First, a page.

Susannah Fleming is runner-up at the 2009 British Science Festival
This competition, which has been running since 2003, is co-ordinated by the British Science Association and funded by Research Councils UK. The competition provides the opportunity for researchers at the beginning of their careers to develop their skills in discussing the social implications of their research. Postgraduate and postdoctoral scientists, engineers and social scientists, funded by one of the UK research councils, are encouraged to communicate the social and ethical impact of their research to the public by entering ”Perspectives” – a poster competition. The competition uses posters to bring issues alive and more accessible to the public.
Picture: Science and Innovation Minister Lord Drayson hears from Susannah Fleming about her research into measuring children's breathing rates using a non-invasive device. Credit: UK Department for Business, Innovation and Skills.
This year over 90 researchers made written entries about what impact their research has on society and how their work has been shaped by society. Out of the 90 entries 36 were selected to design and exhibit a poster at the British Science Festival, which was held at the University of Surrey. Out of the 36 finalists there was one overall winner and five runner-ups. The panel of judges comprised science communicators and media representatives. Science and Innovation Minister, Lord Drayson also attended the Festival and visited Susannah’s display stand.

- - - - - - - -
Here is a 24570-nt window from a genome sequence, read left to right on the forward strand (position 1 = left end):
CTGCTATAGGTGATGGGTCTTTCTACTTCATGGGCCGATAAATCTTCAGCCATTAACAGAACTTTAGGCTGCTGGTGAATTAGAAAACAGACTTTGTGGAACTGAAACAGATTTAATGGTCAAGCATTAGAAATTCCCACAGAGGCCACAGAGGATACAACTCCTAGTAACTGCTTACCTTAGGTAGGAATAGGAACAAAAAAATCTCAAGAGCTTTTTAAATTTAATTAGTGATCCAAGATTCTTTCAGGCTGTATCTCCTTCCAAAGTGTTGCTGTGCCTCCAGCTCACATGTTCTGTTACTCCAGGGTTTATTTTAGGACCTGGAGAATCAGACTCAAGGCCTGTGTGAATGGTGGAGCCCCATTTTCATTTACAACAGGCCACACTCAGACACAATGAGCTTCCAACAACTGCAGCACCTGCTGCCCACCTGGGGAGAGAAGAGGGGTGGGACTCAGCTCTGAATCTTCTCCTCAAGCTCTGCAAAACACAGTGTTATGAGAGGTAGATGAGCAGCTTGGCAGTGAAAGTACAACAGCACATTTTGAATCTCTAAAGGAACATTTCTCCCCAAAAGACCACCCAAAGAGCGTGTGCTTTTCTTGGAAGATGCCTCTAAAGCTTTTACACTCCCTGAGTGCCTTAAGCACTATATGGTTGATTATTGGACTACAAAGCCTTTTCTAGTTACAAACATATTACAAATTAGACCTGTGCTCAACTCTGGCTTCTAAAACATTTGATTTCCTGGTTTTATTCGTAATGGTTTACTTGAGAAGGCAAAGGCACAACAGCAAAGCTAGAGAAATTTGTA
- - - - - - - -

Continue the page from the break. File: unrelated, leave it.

The 36 finalists were also asked to display their posters in
Guildford Shopping Centre and talk to members of the public. Susannah
explained that after being told she was selected as a finalist she was
‘invited to a one day workshop, run by professional graphic designers
and communicators, to learn how to produce a really effective poster
that would be aimed at the general public.’ Susannah and the other
finalists had one month to produce their own posters.
Susannah’s poster focused on her work with Professor Tarassenko on vital signs and data fusion - monitoring heart rate, breathing rate, oxygen levels and temperature in children to help GPs and Emergency Departments with early diagnosis of serious diseases such as meningitis. She said:
"The impetus for my Perspectives poster came partly from GPs and partly from media interest – misdiagnosis of meningitis was hitting the headlines, particularly when a child died. Meningitis is still an ongoing problem that people worry about and although not massive in the number of cases it is a very serious disease that develops very quickly so early diagnosis is key".
Asked how she would spend her prize money of £200 Susannah said: "I might go slightly mad in a book shop!"